County of St. Paul reeve candidates share plans, goals
Tuesday, Oct 01, 2013 11:45 am
The position of County of St. Paul Reeve is looking to be a contested one as three candidates have thrown their names into the running, each with their own priorities and directions in which they want to take the county.
Incumbent Steve Upham has decided to seek election for a second term, in the interests of keeping his position, he says, “The position (of reeve) is a big commitment, and I've enjoyed the work and challenges over last three years.”
Upham believes the two most important challenges that face the county are completing all necessary road projects, and continuing to secure funding for the Water for Life project.
“Over the last few years, we’ve had issues with the weather and retaining workers, because of competition with the oil patch,” says Upham. “We have projects going on that I want to see completed.”
Upham explains that there are ongoing discussions with the provincial government on the funding for Water for Life.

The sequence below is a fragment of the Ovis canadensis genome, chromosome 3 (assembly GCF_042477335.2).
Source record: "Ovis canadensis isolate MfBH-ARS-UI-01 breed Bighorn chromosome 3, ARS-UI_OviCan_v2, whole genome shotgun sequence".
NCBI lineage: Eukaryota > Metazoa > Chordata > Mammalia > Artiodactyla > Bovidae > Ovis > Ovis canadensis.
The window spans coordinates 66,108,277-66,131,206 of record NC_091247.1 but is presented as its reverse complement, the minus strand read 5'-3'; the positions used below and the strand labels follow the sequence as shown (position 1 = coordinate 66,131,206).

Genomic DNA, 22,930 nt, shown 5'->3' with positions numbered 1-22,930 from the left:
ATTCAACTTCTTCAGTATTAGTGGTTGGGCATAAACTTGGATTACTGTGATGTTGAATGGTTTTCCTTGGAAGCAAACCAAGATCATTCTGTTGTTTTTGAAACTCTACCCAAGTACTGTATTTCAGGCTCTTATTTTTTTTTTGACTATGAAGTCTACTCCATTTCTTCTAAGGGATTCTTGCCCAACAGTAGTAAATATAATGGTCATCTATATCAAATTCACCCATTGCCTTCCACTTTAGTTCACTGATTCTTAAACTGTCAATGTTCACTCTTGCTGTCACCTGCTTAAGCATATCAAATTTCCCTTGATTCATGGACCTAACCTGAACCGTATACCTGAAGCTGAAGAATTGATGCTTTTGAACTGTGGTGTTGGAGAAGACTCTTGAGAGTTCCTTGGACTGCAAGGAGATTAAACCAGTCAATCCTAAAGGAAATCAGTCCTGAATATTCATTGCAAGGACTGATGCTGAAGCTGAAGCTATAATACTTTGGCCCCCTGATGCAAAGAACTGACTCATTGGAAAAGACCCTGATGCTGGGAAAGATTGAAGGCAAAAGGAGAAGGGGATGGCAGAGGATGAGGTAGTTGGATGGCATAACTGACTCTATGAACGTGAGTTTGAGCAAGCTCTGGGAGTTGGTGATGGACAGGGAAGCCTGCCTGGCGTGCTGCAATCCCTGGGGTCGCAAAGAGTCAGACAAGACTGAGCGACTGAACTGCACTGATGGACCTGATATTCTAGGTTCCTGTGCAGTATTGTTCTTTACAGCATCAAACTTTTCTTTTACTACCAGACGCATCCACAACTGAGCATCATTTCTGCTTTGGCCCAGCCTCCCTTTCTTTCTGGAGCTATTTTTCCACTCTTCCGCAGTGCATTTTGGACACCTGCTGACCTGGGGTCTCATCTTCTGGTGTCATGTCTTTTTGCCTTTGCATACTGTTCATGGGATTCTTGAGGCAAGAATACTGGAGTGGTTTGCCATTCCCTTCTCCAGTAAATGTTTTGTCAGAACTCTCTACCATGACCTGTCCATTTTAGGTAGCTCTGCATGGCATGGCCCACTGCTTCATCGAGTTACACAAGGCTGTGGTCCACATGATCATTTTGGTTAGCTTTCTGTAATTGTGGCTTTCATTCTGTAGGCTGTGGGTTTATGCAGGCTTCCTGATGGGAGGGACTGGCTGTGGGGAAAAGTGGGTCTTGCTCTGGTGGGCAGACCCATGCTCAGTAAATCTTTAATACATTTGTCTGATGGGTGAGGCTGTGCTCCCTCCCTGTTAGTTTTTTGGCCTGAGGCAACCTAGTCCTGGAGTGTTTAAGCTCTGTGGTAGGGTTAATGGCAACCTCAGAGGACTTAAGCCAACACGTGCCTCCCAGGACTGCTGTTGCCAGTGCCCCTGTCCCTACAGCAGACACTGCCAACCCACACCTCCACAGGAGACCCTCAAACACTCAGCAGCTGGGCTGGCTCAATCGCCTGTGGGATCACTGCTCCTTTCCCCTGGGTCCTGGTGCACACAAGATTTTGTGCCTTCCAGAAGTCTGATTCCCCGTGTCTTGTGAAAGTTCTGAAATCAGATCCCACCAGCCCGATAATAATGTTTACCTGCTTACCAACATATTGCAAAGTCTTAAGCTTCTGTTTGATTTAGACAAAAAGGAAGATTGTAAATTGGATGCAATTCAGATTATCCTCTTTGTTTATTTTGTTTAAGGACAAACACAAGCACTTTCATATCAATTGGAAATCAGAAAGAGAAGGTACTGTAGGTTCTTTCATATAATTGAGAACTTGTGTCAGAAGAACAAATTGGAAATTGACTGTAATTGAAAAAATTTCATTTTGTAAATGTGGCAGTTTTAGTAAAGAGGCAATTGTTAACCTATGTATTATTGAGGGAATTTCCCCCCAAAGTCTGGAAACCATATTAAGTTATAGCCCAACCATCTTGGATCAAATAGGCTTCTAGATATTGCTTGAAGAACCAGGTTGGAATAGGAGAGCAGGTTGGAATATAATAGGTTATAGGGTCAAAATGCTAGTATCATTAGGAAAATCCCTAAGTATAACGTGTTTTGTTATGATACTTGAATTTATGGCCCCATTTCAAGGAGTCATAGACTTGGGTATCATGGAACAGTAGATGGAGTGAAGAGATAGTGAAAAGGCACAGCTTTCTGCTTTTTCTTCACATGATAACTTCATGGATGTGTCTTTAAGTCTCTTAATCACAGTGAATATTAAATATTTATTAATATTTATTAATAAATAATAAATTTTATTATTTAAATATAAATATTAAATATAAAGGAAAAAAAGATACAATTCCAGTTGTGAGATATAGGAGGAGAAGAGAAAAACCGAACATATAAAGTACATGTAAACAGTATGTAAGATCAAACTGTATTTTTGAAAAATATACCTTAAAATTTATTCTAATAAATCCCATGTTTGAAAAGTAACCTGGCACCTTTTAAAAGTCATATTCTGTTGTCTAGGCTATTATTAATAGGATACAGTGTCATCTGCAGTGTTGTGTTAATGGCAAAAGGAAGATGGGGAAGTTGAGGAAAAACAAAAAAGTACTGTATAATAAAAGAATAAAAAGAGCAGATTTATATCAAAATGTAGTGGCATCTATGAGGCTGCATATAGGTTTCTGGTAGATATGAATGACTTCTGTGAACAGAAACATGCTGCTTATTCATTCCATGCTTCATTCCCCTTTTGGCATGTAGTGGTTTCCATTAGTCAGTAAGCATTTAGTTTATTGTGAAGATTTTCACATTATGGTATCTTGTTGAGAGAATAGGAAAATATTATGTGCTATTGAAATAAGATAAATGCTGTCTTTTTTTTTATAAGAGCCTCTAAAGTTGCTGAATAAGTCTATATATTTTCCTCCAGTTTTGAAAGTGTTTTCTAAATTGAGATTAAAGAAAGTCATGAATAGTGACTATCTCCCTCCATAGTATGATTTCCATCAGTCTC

“The government has recently reduced funding for the programs in the last budget, and deferred it two to three years down the road. There’s no money beyond the original commitment, and if the programs go over budget there may not be funding for that. I plan to continue to pursue funding committed by the government for water projects. I think doing so is very important.”
Upham says activity in the oil sector and its continual growth and increasing requirements for workers have proven challenging to the county and its need for personnel to do work.
When asked what he thought of reorganizing or restructuring municipalities, Upham says that such a course of action “has possibilities, but it wouldn’t be good for two independent communities at this point.”
He adds, “Lac La Biche was almost a test-case, when it occurred there. And it definitely had its growing pains in that case. It had some trouble along the line developing, after amalgamation.”